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Tryptophan Metabolism Is Dysregulated in Individuals with Fanconi Anemia

By LabMedica International staff writers
Posted on 20 Jan 2021
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Image: Tryptophan metabolism is dysregulated in individuals with Fanconi anemia (Photo courtesy of Cincinnati Children’s Hospital Medical Center).
Image: Tryptophan metabolism is dysregulated in individuals with Fanconi anemia (Photo courtesy of Cincinnati Children’s Hospital Medical Center).
Fanconi anemia (FA) is a complex genetic disorder frequently associated with progressive marrow failure and a strong predisposition to early malignancies, particularly squamous cell carcinomas and hepatocellular carcinomas.

Tryptophan is an essential amino acid necessary for protein synthesis. Tryptophan metabolism has been closely linked to alterations in the microbiome, and dysregulation of the tryptophan pathway has significant implications for host immune regulation, gut inflammation, and overall health.

Hematologists at the Cincinnati Children’s Hospital Medical Center (Cincinnati, OH, USA) and their associates collected blood and stool samples from 23 patients with FA (52% females and age range 5-27 years) and 29 patients with other diagnoses (31% females and age range 1-18). The team studied tryptophan metabolism in FA by examining tryptophan and its metabolites before and during the stress of hematopoietic stem cell transplant (HSCT). Tryptophan can be converted to serotonin and kynurenine.

Plasma levels of tryptophan and metabolites were measured by using an enzyme-linked immunosorbent assay (ELISA): tryptophan (Abnova, Taipei, Taiwan); serotonin and melatonin (Enzo, Farmingdale, NY, USA); kynurenine (BlueGene Biotech, Shanghai, China); transforming growth factor β1 (TGF-β1, R&D Systems, Minneapolis, MN, USA).

Total RNA was isolated from peripheral blood mononuclear cells (PBMCs) and the expression of indoleamine 2,3-dioxygenase, tryptophan hydroxylase 1, and serotonin transporter were measured by RT-qPCR on an Applied Biosystems 7300 Real-Time PCR System (Thermo Fisher Scientific, Waltham, MA, USA). The team also performed immunochemistry using a Olympus BX53 microscope (Olympus America, Waltham, MA, USA). Nuclear magnetic resonance was also carried out on the plasma samples.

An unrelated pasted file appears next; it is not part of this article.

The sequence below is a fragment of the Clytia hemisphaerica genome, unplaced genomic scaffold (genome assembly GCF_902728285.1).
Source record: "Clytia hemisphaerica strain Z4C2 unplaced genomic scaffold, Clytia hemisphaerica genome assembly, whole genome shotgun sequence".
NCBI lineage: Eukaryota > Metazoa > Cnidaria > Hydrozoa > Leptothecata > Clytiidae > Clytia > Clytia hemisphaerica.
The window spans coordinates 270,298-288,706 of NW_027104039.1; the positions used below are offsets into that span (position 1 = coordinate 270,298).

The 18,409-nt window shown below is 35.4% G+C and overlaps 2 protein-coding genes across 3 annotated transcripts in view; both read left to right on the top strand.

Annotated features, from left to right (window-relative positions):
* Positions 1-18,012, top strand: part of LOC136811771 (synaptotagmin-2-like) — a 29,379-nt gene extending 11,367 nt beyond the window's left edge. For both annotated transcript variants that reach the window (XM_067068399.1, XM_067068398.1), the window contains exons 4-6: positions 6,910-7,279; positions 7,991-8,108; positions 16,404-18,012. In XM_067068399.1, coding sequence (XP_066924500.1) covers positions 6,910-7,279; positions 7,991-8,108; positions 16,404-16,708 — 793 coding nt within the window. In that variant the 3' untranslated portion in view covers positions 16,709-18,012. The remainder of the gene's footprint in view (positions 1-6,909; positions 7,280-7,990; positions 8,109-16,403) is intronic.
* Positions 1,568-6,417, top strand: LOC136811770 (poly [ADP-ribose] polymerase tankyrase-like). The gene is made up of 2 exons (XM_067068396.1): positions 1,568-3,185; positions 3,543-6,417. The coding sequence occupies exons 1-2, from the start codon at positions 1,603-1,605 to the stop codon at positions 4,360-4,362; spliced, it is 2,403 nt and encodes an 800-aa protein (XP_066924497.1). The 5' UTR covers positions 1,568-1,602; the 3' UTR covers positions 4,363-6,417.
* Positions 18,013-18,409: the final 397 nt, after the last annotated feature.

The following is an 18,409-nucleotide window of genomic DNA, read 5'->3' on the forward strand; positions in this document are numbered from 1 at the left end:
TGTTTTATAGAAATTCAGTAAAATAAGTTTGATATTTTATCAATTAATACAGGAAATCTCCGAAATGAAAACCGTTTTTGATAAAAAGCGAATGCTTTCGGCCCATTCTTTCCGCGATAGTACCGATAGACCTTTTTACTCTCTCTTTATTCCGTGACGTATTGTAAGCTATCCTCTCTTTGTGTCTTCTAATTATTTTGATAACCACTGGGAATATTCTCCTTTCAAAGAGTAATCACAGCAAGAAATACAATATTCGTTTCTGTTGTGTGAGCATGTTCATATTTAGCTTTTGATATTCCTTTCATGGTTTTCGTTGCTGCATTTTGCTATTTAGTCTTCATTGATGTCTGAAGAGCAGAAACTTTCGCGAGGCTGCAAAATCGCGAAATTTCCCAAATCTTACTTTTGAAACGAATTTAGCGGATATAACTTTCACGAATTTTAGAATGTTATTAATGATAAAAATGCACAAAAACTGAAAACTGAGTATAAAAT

The scientists reported that that serotonin levels are markedly elevated 14 days after HSCT in individuals with FA, in contrast to individuals without FA. Kynurenine levels are significantly reduced in individuals with FA compared with individuals without FA, before and after HSCT. Most peripheral serotonin is made in the bowel. However, serotonin levels in stool decreased in individuals with FA after transplant, similar to individuals without FA. Instead, the team detected serotonin production in the skin in individuals with FA, whereas none was seen in individuals without FA.

Serotonin and TGF-β levels were closely correlated with platelet count before and after HSCT in persons without FA. In FA, neither baseline serotonin nor TGF-β correlated with baseline platelet count (host-derived platelets), only TGF-β correlated 14 days after transplant (blood bank-derived platelets).

The authors concluded that their findings suggest that serotonin inhibition as a new avenue to diminish a multitude of clinical risks and disease phenotypes in FA, which will now require detailed characterization of local and systemic serotonin metabolism. The study was published on January 7, 2021 in the journal Blood Advances.

Related Links:
Cincinnati Children’s Hospital Medical Center
BlueGene Biotech
Thermo Fisher Scientific
Olympus America
R&D Systems

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